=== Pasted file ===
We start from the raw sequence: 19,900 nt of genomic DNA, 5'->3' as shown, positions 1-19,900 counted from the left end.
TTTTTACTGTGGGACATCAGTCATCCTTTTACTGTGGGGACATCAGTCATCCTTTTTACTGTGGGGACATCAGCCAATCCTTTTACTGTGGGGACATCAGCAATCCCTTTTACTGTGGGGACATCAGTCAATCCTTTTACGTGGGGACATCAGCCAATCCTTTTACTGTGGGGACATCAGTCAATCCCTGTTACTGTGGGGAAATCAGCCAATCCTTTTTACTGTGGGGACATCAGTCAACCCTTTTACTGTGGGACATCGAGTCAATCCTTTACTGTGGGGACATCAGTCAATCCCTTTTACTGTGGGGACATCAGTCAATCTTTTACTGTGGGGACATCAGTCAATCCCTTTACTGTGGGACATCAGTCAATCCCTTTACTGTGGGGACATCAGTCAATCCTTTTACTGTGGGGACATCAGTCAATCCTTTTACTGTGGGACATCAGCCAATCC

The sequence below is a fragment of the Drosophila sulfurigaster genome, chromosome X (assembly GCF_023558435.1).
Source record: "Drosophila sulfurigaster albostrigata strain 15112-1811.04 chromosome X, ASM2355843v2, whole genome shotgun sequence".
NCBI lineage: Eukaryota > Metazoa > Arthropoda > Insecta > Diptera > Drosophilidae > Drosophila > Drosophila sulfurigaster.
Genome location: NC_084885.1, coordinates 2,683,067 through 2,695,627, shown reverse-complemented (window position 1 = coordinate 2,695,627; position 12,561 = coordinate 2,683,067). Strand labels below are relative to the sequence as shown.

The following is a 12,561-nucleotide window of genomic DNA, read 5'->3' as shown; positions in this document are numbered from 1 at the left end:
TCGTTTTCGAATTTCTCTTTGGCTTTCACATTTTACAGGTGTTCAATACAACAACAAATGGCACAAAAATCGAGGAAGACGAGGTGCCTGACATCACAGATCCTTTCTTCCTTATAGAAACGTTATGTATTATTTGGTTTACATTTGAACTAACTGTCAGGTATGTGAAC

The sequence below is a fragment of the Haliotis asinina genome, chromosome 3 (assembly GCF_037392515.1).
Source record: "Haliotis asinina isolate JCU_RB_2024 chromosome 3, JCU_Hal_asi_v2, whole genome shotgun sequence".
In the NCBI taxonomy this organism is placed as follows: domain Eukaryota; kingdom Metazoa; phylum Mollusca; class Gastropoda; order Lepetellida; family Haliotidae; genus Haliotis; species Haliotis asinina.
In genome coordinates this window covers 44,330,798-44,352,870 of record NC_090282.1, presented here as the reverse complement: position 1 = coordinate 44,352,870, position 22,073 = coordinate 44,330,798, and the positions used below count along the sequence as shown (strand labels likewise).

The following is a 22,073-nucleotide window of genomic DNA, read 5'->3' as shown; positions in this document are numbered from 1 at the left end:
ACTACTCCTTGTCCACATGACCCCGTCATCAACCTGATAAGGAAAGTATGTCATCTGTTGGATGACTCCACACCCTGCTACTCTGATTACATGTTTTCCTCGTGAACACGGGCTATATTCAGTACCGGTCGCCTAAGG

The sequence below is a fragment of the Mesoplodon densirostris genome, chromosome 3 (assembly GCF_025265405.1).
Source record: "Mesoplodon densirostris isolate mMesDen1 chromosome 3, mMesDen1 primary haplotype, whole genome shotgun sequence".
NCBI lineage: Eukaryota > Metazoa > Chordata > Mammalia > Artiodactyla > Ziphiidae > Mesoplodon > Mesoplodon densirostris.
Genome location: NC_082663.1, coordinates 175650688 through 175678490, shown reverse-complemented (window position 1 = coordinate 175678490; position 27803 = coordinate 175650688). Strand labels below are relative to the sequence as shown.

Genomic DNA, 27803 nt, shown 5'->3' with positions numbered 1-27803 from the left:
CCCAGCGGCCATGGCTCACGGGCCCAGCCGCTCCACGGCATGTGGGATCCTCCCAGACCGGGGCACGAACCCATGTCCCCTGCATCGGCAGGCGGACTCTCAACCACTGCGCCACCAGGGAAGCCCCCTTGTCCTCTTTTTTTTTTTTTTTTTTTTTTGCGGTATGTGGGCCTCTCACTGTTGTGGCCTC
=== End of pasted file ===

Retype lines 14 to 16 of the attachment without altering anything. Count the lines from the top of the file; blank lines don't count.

ACTACTCCTTGTCCACATGACCCCGTCATCAACCTGATAAGGAAAGTATGTCATCTGTTGGATGACTCCACACCCTGCTACTCTGATTACATGTTTTCCTCGTGAACACGGGCTATATTCAGTACCGGTCGCCTAAGG

The sequence below is a fragment of the Mesoplodon densirostris genome, chromosome 3 (assembly GCF_025265405.1).
Source record: "Mesoplodon densirostris isolate mMesDen1 chromosome 3, mMesDen1 primary haplotype, whole genome shotgun sequence".